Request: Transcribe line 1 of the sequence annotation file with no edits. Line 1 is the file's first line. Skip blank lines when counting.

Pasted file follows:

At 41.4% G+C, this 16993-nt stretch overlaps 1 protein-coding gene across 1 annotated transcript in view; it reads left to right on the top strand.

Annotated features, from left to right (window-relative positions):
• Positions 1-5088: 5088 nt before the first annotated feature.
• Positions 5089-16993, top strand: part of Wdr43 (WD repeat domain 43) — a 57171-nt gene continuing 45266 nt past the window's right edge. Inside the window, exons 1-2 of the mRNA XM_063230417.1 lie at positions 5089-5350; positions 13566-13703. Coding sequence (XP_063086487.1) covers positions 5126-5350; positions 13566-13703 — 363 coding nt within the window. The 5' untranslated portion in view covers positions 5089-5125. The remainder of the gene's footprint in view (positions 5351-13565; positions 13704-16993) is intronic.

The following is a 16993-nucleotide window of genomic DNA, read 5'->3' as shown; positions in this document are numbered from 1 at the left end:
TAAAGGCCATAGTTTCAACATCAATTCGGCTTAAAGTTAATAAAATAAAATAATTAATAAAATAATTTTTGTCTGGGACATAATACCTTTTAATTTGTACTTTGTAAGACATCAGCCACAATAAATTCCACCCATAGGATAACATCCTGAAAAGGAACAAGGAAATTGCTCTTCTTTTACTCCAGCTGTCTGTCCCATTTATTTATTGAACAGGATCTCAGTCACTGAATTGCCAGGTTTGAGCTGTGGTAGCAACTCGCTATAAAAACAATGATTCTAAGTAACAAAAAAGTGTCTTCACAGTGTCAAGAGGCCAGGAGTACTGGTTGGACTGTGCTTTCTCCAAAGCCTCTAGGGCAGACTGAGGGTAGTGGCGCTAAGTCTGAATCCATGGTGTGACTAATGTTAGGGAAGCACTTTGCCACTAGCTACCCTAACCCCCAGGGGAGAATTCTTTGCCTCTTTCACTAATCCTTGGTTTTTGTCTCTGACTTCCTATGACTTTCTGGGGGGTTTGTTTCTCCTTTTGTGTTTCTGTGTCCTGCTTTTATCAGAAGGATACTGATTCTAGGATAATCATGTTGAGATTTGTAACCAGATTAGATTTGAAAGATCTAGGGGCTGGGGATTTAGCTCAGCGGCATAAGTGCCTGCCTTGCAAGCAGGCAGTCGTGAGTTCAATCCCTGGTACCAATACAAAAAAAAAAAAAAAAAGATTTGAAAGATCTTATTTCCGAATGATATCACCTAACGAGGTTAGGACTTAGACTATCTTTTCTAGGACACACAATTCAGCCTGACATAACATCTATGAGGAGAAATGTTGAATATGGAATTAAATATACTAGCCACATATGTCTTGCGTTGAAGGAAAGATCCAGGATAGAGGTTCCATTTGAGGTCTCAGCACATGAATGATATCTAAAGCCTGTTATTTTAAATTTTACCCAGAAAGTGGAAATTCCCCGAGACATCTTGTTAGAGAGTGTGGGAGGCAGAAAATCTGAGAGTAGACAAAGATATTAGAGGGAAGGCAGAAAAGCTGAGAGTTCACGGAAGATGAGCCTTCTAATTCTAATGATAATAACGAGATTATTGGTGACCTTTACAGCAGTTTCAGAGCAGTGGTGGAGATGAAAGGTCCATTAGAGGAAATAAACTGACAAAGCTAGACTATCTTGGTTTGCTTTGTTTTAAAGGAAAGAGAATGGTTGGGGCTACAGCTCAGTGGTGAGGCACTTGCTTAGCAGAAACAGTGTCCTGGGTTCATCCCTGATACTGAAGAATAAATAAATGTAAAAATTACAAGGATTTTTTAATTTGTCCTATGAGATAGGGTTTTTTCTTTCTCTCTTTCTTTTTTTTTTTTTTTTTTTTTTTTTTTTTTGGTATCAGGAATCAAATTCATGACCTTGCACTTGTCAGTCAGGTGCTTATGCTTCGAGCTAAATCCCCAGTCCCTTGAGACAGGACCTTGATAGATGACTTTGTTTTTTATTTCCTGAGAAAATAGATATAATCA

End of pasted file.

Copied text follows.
At 41.4% G+C, this 16993-nt stretch overlaps 1 protein-coding gene across 1 annotated transcript in view; it reads left to right on the top strand.